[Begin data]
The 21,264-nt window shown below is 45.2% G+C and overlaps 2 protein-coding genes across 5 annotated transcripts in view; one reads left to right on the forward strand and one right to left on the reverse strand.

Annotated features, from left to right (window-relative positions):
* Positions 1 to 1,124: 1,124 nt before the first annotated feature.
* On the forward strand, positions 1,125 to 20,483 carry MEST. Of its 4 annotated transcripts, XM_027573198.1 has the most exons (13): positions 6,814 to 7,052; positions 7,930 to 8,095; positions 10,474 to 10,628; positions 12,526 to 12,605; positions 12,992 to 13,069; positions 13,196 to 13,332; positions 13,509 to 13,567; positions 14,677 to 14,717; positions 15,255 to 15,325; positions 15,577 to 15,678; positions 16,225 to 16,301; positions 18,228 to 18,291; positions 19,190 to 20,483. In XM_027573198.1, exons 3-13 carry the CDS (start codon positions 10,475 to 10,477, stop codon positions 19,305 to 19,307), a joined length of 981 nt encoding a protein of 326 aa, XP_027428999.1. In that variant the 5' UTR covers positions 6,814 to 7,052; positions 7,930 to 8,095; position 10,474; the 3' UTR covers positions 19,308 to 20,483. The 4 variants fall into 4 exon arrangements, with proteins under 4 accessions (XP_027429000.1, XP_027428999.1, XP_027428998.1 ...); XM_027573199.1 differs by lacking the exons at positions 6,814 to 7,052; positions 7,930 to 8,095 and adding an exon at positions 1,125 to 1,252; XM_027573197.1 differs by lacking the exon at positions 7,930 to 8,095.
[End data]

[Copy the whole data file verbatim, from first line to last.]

The 21,264-nt window shown below is 45.2% G+C and overlaps 2 protein-coding genes across 5 annotated transcripts in view; one reads left to right on the forward strand and one right to left on the reverse strand.

Annotated features, from left to right (window-relative positions):
* Positions 1 to 1,124: 1,124 nt before the first annotated feature.
* On the forward strand, positions 1,125 to 20,483 carry MEST. Of its 4 annotated transcripts, XM_027573198.1 has the most exons (13): positions 6,814 to 7,052; positions 7,930 to 8,095; positions 10,474 to 10,628; positions 12,526 to 12,605; positions 12,992 to 13,069; positions 13,196 to 13,332; positions 13,509 to 13,567; positions 14,677 to 14,717; positions 15,255 to 15,325; positions 15,577 to 15,678; positions 16,225 to 16,301; positions 18,228 to 18,291; positions 19,190 to 20,483. In XM_027573198.1, exons 3-13 carry the CDS (start codon positions 10,475 to 10,477, stop codon positions 19,305 to 19,307), a joined length of 981 nt encoding a protein of 326 aa, XP_027428999.1. In that variant the 5' UTR covers positions 6,814 to 7,052; positions 7,930 to 8,095; position 10,474; the 3' UTR covers positions 19,308 to 20,483. The 4 variants fall into 4 exon arrangements, with proteins under 4 accessions (XP_027429000.1, XP_027428999.1, XP_027428998.1 ...); XM_027573199.1 differs by lacking the exons at positions 6,814 to 7,052; positions 7,930 to 8,095 and adding an exon at positions 1,125 to 1,252; XM_027573197.1 differs by lacking the exon at positions 7,930 to 8,095.